The origins of Bunad traditions in Norway are many. Some Bunad designs have historically affiliation to what kind of fabrics and materials that were available at the time, while others are composed in retrospect based on findings from ancient textiles. It is not an easy task to compose an entirely new Bunad. The best Bunad designers are scanning old houses to find material remains, as it was common to insulate old houses with textiles and newspapers. But the job does not end here. When the materials are found, the design work begins.
This is common to all Norwegian Bunads. They are either historically authentic, or re-designed from old costumes. Anyone who owns a Bunad, consider themselves as “Bunad Police” and it is extremely important that all traditions are maintained.
As a part of ThorNews’ Bunad series, a description follows of the reconstructed women’s Grafferbunad from Lom, Oppland County.
The first Grafferbunad was sewn in the 1930s and is based on an old, blue ‘stakk’, a long wool skirt. After extensive work it was considered to be fully developed in 1952. Since then it has achieved great popularity and has become an inspiration for many other costumes. It is made from a cut that was common in Gudbrandsdalen around the 1830’s – a laced top with long skirt. The Grafferbunad’s vest is sewn by hand, and the traditional custom seam is thus preserved as an important cultural heritage of this area.
The desire to provide a genuine Bunad in which all parts are from the same local area has resulted in a new costume: The reconstructed Grafferbunad.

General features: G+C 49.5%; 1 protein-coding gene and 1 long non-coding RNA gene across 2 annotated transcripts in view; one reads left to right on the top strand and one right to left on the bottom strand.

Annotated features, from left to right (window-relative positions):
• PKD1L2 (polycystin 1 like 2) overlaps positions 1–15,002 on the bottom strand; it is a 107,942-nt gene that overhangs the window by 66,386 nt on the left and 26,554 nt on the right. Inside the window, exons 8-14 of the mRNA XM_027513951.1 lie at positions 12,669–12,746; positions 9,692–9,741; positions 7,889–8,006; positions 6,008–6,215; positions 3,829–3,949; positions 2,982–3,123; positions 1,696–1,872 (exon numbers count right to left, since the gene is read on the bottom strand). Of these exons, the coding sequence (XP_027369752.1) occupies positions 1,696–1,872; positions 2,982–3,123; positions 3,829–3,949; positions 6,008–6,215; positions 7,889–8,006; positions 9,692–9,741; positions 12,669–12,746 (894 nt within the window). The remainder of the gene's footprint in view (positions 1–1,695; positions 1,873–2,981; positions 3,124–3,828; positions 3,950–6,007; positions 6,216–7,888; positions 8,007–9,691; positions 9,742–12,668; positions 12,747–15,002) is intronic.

The starting point was to put the popular Grafferbunad into its proper context: To reconstruct a complete Gudbrandsdal Bunad from the late 1700’s. When the Grafferbunad and other embroidered costumes were developed, it was made from a contemporary point of view. This meant that in addition to a selection of garments one had to study what was previously written about the Bunad tradition in the same area. Paintings and drawings were also important sources. After sufficient documentation was provided, the real design work began.
The original blue skirt is from the late 1700’s. Based on the original skirt, the adjustments are primarily made within the colors of the embroidery in relation to those who have been used in recent years. These new colors are as close to the original costume as possible.
Original Bunad traditions suggest a two-piece costume: A laced vest that runs a few inches over the skirt. The shape of the vest is a well-preserved design that originates from the Graffer farm. It is from the same era as the skirt. The fabric of the laced top is reconstructed by Ragnhild Bleken Rusten. The same vest is also used in the women’s costume from Gudbrandsdalen in the 1700’s.
The shirt is also from the Graffer farm, and is decorated with white seam embroidery. It is a copy from an original shirt located in the collections at Maihaugen Open Air Museum in Lillehammer. The hat is a so-called ‘botthuve’, a type of hat that originates in Gudbrandsdalen. Fabrics and colors may vary, but older women are likely to have used darker hats than younger girls.
The entire Bunad is sewn by hand, keeping up with the seam traditions from the 1700s. The reconstruction work was carried out in close cooperation with the Bunad- og folkedraktrådet (The National Council of Folk Costumes in Norway).
The reconstructed Grafferbunad meets the Council’s requirements for documentation, and has received the Council’s acknowledgement and a diploma.
Text by: Anette Broteng Christiansen, ThorNews
Photo: On top: Norskflid, below: Bunad-magasinet
Source: Bunad-magasinet (In Norwegian only)
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